Tidal volume (TV): volume of air entering and leaving lungs in a single unforced breath
Inspiratory reserve volume (IRV): additional volume of air that can be maximally inspired beyond the tidal volume by forced inspiration
Expiratory reserve volume (ERV): additional volume of air that can be maximally expired beyond tidal volume by forced expiration
Residual volume (RV): volume of air still in lungs following forced maximum expiration
What are the 2 primary lung capacities?
Total lung capacity: Amount of air in lungs at the end of a maximal inspiration (sum of all 4 lung volumes)
Vital capacity: Maximum amount of air that can move out of lungs after a person inhales as deeply as possible (sum of TV, IRV, and ERV)
What are the three air-flow disorders (no descriptions)?
Restrictive disorders, obstructive disorders, and Chronic Obstructive Pulmonary Diseases (COPD)
Parietal cells: secrete hydrochloric acid, intrinsic factor (necessary for B12 absorption, B12 needed for erythropoesis)
Chief cells: secrete pepsinogen (a precursor to pepsin)
Enteroendocrine and secretory cells: Histamine and Gastrin (stimulate parietal cells), Ghrelin-secreting cells (hunger related)
Describe stomach acid secretion in detail
Parietal cells secrete H+ into the gastric lumen using active transport (H+ / K+ ATPase)
Cl- follows H+ from cells into the lumen
HCl used to denature ingested proteins, activate pepsinogen, create acidic pH for pepsin action, and destroy bacteria
HCl secretion stimulated by Histamine and Gastrin
Describe the activation of pepsinogen
Pepsinogen secreted by chief cells into the lumen
Low pH of gastric juice activates pepsinogen (-> pepsin)
Pepsin digests pepsinogen into pepsin (+ feedback)
Pepsin function: digest proteins into shorter polypeptides
Describe the three phases regarding gastric function
Cephalic phase: regulation of stomach by the brain via CN X, stimulates gastrin and histamine secretion in response to stimuli associated with food and anticipation of food
Gastric phase: arrival of food in stomach, amino acids and short polypeptides (not full proteins) stimulate pepsinogen, gastric, histamine, and HCl secretion
Intestinal phase: Arrival of chyme in small intestine stimulates neural reflex that inhibits gastric motility and secretion, fats in chyme stimulate secretion of hormones from the intestine that slow stomach function (allows more time for fat digestion in intestine)
Describe the small intestine
~3m long in living adults
Duodenum: receives chyme (stomach), bile (liver), pancreatic juice (pancreas)
Large surface area due to Plicae circularis (macroscopic circular folds in mucosa, similar to rugae), villi (microscopic fingerlike projections, contain capillaries and central lacteal for absorption), and microvilli (electron-microscopic “brush border” on surface of mucosal cells)
What are brush-border enzymes? Describe them and give examples?
Enzymes bound to epithelial cell membranes (microvilli)
Digest disaccharides, small peptides, etc (finish digestion started in stomach)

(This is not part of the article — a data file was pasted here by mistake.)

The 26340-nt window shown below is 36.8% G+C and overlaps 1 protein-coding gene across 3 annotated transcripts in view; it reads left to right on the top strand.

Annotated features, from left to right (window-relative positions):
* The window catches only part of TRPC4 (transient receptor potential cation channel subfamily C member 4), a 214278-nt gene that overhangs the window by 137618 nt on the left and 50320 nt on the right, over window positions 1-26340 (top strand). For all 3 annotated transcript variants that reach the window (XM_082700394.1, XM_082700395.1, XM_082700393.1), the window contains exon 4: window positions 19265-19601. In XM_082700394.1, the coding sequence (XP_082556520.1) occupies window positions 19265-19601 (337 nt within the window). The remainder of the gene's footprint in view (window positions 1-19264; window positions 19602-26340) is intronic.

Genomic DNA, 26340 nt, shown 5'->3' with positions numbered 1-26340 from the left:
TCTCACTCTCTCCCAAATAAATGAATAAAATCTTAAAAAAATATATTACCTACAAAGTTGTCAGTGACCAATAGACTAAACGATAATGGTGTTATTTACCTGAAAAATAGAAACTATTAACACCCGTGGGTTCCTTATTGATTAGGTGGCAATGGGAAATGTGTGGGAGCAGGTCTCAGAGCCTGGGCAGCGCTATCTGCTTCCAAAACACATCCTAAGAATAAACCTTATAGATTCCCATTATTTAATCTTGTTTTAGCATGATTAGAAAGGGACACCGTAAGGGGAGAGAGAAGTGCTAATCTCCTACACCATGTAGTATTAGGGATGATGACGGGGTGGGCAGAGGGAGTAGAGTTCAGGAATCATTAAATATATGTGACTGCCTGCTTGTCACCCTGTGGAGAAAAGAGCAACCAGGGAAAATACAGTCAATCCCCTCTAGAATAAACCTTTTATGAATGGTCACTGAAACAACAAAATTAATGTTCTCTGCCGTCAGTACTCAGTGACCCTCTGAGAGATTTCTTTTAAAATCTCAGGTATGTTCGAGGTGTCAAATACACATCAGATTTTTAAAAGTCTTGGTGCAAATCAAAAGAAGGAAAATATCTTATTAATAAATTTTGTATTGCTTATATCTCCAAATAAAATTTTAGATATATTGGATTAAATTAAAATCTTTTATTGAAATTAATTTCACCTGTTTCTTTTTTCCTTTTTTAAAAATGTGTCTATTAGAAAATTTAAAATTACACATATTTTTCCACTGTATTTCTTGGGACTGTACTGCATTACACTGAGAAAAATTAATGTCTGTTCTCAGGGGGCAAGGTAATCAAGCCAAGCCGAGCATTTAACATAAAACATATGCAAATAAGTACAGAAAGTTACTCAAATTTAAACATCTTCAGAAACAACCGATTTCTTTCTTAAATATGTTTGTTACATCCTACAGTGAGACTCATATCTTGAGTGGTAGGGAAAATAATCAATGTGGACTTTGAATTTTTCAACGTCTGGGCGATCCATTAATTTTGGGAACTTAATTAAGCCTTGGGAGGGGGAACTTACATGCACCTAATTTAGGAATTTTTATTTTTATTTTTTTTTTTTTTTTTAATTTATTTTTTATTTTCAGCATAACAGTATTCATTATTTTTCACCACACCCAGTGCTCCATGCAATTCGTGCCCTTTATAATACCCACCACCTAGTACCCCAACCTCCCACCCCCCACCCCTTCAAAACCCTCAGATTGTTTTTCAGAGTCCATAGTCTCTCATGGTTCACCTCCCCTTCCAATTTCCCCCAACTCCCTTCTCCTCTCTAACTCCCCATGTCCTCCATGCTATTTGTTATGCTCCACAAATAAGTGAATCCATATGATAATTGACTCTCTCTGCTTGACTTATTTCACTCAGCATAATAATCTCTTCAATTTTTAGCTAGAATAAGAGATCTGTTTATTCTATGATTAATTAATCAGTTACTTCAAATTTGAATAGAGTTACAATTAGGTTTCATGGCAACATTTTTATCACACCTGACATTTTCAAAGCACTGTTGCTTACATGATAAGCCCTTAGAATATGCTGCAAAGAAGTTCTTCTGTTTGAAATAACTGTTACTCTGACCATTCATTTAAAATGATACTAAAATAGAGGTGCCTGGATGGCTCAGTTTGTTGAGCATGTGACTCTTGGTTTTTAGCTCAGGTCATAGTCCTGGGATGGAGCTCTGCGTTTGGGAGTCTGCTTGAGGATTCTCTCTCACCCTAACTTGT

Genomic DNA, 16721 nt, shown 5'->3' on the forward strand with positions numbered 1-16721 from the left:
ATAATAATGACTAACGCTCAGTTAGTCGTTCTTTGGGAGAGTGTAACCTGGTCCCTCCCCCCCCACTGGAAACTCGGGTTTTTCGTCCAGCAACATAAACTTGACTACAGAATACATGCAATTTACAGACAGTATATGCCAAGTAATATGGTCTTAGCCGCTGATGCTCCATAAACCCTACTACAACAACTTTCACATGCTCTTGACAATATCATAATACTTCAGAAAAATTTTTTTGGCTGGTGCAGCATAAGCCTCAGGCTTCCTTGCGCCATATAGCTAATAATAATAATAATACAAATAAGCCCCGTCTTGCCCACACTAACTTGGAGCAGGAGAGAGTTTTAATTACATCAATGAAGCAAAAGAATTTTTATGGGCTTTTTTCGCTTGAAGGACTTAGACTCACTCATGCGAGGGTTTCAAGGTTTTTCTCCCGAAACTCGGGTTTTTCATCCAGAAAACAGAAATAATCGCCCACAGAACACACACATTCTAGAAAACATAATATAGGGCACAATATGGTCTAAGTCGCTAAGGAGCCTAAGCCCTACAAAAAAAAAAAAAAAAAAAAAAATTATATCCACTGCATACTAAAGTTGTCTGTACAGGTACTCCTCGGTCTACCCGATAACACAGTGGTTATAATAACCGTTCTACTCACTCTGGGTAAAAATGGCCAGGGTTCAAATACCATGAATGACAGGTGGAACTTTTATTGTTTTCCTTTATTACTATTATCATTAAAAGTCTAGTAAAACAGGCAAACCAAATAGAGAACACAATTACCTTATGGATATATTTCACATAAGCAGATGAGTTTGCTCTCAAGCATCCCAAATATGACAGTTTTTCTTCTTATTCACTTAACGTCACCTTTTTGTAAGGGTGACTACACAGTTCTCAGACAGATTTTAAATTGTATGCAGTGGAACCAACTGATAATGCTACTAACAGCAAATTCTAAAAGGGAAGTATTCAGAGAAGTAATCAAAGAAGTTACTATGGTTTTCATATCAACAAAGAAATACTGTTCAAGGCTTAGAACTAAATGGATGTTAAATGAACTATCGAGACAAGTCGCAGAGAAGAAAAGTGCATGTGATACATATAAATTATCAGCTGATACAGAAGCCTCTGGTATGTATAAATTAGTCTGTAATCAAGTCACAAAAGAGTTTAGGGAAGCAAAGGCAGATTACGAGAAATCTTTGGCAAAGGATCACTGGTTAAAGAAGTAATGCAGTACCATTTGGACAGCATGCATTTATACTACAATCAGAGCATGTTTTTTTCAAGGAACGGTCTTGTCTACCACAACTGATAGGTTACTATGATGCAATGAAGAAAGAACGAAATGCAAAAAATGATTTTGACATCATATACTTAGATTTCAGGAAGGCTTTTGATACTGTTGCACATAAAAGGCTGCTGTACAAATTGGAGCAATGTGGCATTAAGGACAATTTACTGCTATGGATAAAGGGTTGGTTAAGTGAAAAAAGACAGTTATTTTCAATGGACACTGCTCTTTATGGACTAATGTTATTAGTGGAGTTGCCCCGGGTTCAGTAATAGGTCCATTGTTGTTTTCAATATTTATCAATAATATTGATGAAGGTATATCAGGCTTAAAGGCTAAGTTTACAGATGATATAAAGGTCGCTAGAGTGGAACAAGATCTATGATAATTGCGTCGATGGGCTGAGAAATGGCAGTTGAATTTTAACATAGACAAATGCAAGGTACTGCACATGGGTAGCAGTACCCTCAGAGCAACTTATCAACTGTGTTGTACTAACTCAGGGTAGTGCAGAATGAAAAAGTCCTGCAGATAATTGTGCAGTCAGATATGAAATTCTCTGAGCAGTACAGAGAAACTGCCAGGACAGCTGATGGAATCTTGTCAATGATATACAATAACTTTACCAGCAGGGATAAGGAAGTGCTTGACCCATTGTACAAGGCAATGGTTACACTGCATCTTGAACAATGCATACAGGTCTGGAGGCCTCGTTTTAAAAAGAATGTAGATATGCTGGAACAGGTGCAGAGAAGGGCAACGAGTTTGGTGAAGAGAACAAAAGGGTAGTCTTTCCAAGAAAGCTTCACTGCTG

Include sucrase and lactase
Describe small intestine motility and its regulation
Peristalsis: propels chyme through the small intestine
Segmentation: mixes chyme with digestive secretions (major form of motility)
Intestinal contractions occur due to pacemaker potentials in smooth muscles
Main function: storage of undigested material (feces)
Enormous number of symbiotic bacteria in colon (probiotics will increase this number)
Functions of symbiotic bacteria in large intestine
Synthesize short chain fatty acids (fuel, aid in absorption)
Inhibit pathogenic bacteria
Describe the organization of the liver and delivery of blood (general)
Consists of hepatocytes organized into hepatic plates/cords (2 cells thick) separated by sinusoids (fenestrated capillaries)
Grouped into liver lobules
Blood delivered to liver lobules from the hepatic artery (oxygenated) and hepatic portal vein (deoxygenated, nutrient rich)
Describe blood flow through the liver. (How does the liver perform its tasks)
Blood enters periphery of liver lobules, flows through sinusoids
Sinusoids are fenestrated, leaky, and lack basement membrane
Allow passage of proteins and fats (into and out of hepatocytes)
Kupffer cells (macrophages) phagocytize, cleanse blood, remove old rbc’s
Blood drains out of the lobule via central vein that empties into the hepatic vein
Describe bile secretion from the liver.
Bile secreted into bile caniliculi from hepatocytes (flows from center toward periphery of liver lobules)
Bile caniliculi drain into bile ducts
Bile ducts drain into gall bladder, where bile is stored
Gall bladder transports to bile small intestine when needed
Describe the liver functions
Bile production: Converted from cholesterol for excretion, Bile salts emulsify fats, smaller droplets allow lipase to digest fats into fatty acids,
Bilirubin secreted into bile, derived from heme of the hemoglobin of destroyed RBCs, broken down bilirubin colors feces brown. A small amount is taken up by the small intestine and filtered by the kidney colorin urine yellow.
Detoxification of blood: Degradation of waste, hormones, drugs, etc by hepatocytes, phagocytosis by kupferr cells
Regulation of blood glucose: remove excess glucose from blood and convert it to glycogen (insulin), can secrete glucose into the blood when needed (glucagon)
Metabolism of lipids: converts cholesterol into bile salts and excretes it from the body, produces ketone bodies from fatty acids (provides fuel).
Excess ketone bodies can cause ketacidosis (associated with uncontrolled type I diabetes) hyperventilation to compensate
Synthesizes plasma proteins: albumin, clotting factors, and carrier proteins from nonpolar materials
High blood concentration of bilirubin leading to a “yellow” appearance